So what can the individual do? First, they should avoid pulling all-nighters, at their desks or on the dancefloor. After being awake for 19 hours, youre as cognitively impaired as someone who is drunk. Second, they should start thinking about sleep as a kind of work, like going to the gym (with the key difference that it is both free and, if youre me, enjoyable). People use alarms to wake up, Walker says. So why dont we have a bedtime alarm to tell us weve got half an hour, that we should start cycling down? We should start thinking of midnight more in terms of its original meaning: as the middle of the night. Schools should consider later starts for students; such delays correlate with improved IQs. Companies should think about rewarding sleep. Productivity will rise, and motivation, creativity and even levels of honesty will be improved. Sleep can be measured using tracking devices, and some far-sighted companies in the US already give employees time off if they clock enough of it. Sleeping pills, by the way, are to be avoided. Among other things, they can have a deleterious effect on memory.

    Those who are focused on so-called clean sleep are determined to outlaw mobiles and computers from the bedroom and quite right, too, given the effect of LED-emitting devices on melatonin, the sleep-inducing hormone. Ultimately, though, Walker believes that technology will be sleeps saviour. There is going to be a revolution in the quantified self in industrial nations, he says. We will know everything about our bodies from one day to the next in high fidelity. That will be a seismic shift, and we will then start to develop methods by which we can amplify different components of human sleep, and do that from the bedside. Sleep will come to be seen as a preventive medicine.

    What questions does Walker still most want to answer? For a while, he is quiet. Its so difficult, he says, with a sigh. There are so many. I would still like to know where we go, psychologically and physiologically, when we dream. Dreaming is the second state of human consciousness, and we have only scratched the surface so far. But I would also like to find out when sleep emerged. I like to posit a ridiculous theory, which is: perhaps sleep did not evolve. Perhaps it was the thing from which wakefulness emerged. He laughs. If I could have some kind of medical Tardis and go back in time to look at that, well, I would sleep better at night.

    Why We Sleep: The New Science of Sleep and Dreamsby Matthew Walker is published by Allen Lane (20). To order a copy for 17 go toguardianbookshop.com or call 0330 333 6846. Free UK p&p over 10, online orders only. Phone orders min p&p of 1.99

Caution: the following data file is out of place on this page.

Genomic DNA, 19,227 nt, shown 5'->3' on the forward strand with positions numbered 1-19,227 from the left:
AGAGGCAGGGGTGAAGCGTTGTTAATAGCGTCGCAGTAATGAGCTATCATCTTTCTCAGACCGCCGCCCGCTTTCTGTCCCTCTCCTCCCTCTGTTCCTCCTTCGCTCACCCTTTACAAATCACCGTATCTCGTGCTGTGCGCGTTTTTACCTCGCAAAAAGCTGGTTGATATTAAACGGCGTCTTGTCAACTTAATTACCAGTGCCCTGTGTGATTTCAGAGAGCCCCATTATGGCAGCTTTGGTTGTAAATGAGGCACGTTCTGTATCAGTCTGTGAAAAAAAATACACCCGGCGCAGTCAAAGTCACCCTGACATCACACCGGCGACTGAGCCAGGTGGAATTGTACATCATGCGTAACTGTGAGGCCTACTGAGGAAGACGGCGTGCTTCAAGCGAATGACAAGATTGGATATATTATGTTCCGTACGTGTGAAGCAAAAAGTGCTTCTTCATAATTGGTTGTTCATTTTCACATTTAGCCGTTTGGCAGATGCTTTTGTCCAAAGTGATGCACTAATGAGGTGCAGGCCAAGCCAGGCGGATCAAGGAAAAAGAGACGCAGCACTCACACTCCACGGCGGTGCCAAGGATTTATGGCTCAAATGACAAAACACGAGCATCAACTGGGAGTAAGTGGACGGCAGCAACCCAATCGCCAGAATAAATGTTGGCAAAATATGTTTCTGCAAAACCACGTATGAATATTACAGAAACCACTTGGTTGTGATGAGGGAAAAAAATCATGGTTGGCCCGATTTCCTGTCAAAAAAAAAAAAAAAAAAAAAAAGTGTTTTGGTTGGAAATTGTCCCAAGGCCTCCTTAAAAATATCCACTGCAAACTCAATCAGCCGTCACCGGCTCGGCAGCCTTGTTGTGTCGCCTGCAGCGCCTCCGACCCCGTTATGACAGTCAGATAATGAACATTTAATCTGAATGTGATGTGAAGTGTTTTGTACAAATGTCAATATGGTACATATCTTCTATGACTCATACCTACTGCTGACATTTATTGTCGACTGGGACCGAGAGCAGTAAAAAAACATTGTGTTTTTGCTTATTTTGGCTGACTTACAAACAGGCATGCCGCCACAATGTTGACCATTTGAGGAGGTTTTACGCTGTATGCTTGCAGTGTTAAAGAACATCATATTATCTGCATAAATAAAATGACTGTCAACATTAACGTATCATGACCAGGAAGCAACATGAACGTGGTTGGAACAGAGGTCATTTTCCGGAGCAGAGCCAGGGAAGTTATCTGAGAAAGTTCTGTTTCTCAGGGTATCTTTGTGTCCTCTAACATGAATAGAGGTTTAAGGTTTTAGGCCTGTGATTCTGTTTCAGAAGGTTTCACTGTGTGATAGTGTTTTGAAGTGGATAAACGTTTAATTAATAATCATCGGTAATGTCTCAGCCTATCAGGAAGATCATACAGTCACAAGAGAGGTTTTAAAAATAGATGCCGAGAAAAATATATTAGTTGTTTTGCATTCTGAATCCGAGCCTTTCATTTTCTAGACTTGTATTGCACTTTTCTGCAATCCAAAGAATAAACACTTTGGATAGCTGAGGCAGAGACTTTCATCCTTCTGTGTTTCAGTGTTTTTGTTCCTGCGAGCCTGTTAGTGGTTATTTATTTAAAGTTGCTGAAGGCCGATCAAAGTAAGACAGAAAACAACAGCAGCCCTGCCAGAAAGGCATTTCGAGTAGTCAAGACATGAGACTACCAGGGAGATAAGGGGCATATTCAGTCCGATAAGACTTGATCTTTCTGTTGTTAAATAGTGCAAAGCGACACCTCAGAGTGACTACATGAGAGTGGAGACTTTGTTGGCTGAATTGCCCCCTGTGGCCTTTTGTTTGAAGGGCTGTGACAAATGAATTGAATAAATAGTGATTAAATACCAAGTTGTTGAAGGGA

Sleep in numbers

    Two-thirds of adults in developed nations fail to obtain the nightly eight hours of sleep recommended by the World Health Organisation.

    An adult sleeping only 6.75 hours a night would be predicted to live only to their early 60s without medical intervention.

    A 2013 study reported that men who slept too little had a sperm count 29% lower than those who regularly get a full and restful nights sleep.

    If you drive a car when you have had less than five hours sleep, you are 4.3 times more likely to be involved in a crash. If you drive having had four hours, you are 11.5 times more likely to be involved in an accident.

    A hot bath aids sleep not because it makes you warm, but because your dilated blood vessels radiate inner heat, and your core body temperature drops. To successfully initiate sleep, your core temperature needs to drop about 1C.

    The time taken to reach physical exhaustion by athletes who obtain anything less than eight hours of sleep, and especially less than six hours, drops by 10-30%.

    There are now more than 100 diagnosed sleep disorders, of which insomnia is the mostcommon.

    Morning types, who prefer to awake at or around dawn, make up about 40% of the population. Evening types, who prefer to go to bed late and wake up late, account for about 30%. The remaining 30% lie somewhere in between.

    Read more: https://www.theguardian.com/lifeandstyle/2017/sep/24/why-lack-of-sleep-health-worst-enemy-matthew-walker-why-we-sleep

    Jimmy Kimmel’s baby may save healthcare for 30 million people

    Image: randy holmes/ABC via Getty Images

    Welcome to 2017, where the American government has ceded its already crumbling moral authority to the former host of The Man Show.

    Don’t you miss the 2016 election now?

    Still, the last few days have produced some of the best material late night television has ever had to offer, and all it’s because of former Man Show star, Win Ben Stein’s Money co-host, and late night host, Jimmy Kimmel. Kimmel has not only taken on the Senate’s practically homicidal Graham-Cassidy healthcare bill, he’s done it without resorting to lies or distortions (how quaint!). He accomplished this by speaking from a place of deep empathy, and by centering on a character that remains untouchable across the political spectrum: his baby.

    Back in May, Kimmel’s newborn son had to undergo an emergency open-heart surgery. It was this hardship that brought America’s perilous healthcare situation into sharp focus for the comedian. And as he’s grown more vocal about the issue, he returns to his own child as the impetus for his outspokenness.

    That’s why every counter-attack by GOP politician and pundits against Kimmel has fallen flat on its face: in the symbolic war between sick babies and man-baby Senators, the sick baby will always win.

    By positioning his baby at his monologue’s heart and center, he’s created the most sympathetic protagonist imaginable and made anyone who opposes that character a hateful antagonist by extension (which, I mean, is accurate). Everyone who attacks Kimmel’s position, is essentially attacking his baby.